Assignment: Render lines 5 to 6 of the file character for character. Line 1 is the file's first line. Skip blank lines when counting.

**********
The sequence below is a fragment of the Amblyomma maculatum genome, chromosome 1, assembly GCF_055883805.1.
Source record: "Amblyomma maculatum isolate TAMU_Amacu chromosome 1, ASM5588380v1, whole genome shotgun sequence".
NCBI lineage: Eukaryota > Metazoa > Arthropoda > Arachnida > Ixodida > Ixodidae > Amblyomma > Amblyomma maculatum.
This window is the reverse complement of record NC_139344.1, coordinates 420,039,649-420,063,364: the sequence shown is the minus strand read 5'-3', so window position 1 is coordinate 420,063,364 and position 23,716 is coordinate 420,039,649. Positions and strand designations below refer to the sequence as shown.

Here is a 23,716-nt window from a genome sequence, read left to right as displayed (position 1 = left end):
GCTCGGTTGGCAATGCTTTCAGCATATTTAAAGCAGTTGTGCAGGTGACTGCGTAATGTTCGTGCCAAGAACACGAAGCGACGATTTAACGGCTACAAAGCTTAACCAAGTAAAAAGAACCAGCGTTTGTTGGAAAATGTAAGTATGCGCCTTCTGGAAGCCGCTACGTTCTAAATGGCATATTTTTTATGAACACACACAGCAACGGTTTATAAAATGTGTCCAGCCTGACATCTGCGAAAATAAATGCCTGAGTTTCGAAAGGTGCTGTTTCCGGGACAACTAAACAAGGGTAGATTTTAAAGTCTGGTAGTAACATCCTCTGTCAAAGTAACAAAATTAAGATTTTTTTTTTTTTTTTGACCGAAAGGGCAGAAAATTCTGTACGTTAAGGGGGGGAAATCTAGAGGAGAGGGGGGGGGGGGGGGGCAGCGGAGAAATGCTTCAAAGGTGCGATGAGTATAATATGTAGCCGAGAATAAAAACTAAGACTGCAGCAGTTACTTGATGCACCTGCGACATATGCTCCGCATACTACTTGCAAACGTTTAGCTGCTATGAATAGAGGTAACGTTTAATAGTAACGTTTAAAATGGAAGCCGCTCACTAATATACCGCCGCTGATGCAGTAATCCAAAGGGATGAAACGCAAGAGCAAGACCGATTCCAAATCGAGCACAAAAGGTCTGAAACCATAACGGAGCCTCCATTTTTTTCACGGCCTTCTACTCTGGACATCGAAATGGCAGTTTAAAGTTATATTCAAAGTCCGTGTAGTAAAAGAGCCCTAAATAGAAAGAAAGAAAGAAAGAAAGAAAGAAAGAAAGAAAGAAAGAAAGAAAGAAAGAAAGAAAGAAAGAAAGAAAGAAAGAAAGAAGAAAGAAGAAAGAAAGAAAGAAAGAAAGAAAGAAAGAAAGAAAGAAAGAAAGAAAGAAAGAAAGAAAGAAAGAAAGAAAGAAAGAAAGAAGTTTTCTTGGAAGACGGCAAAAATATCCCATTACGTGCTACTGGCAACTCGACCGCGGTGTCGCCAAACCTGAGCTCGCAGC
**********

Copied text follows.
Here is a 23,716-nt window from a genome sequence, read left to right as displayed (position 1 = left end):
GCTCGGTTGGCAATGCTTTCAGCATATTTAAAGCAGTTGTGCAGGTGACTGCGTAATGTTCGTGCCAAGAACACGAAGCGACGATTTAACGGCTACAAAGCTTAACCAAGTAAAAAGAACCAGCGTTTGTTGGAAAATGTAAGTATGCGCCTTCTGGAAGCCGCTACGTTCTAAATGGCATATTTTTTATGAACACACACAGCAACGGTTTATAAAATGTGTCCAGCCTGACATCTGCGAAAATAAATGCCTGAGTTTCGAAAGGTGCTGTTTCCGGGACAACTAAACAAGGGTAGATTTTAAAGTCTGGTAGTAACATCCTCTGTCAAAGTAACAAAATTAAGATTTTTTTTTTTTTTTTGACCGAAAGGGCAGAAAATTCTGTACGTTAAGGGGGGGAAATCTAGAGGAGAGGGGGGGGGGGGGGGGCAGCGGAGAAATGCTTCAAAGGTGCGATGAGTATAATATGTAGCCGAGAATAAAAACTAAGACTGCAGCAGTTACTTGATGCACCTGCGACATATGCTCCGCATACTACTTGCAAACGTTTAGCTGCTATGAATAGAGGTAACGTTTAATAGTAACGTTTAAAATGGAAGCCGCTCACTAATATACCGCCGCTGATGCAGTAATCCAAAGGGATGAAACGCAAGAGCAAGACCGATTCCAAATCGAGCACAAAAGGTCTGAAACCATAACGGAGCCTCCATTTTTTTCACGGCCTTCTACTCTGGACATCGAAATGGCAGTTTAAAGTTATATTCAAAGTCCGTGTAGTAAAAGAGCCCTAAATAGAAAGAAAGAAAGAAAGAAAGAAAGAAAGAAAGAAAGAAAGAAAGAAAGAAAGAAAGAAAGAAAGAAAGAAAGAAAGAAAGAAGAAAGAAGAAAGAAAGAAAGAAAGAAAGAAAGAAAGAAAGAAAGAAAGAAAGAAAGAAAGAAAGAAAGAAAGAAAGAAAGAAAGAAAGAAGTTTTCTTGGAAGACGGCAAAAATATCCCATTACGTGCTACTGGCAACTCGACCGCGGTGTCGCCAAACCTGAGCTCGCAGC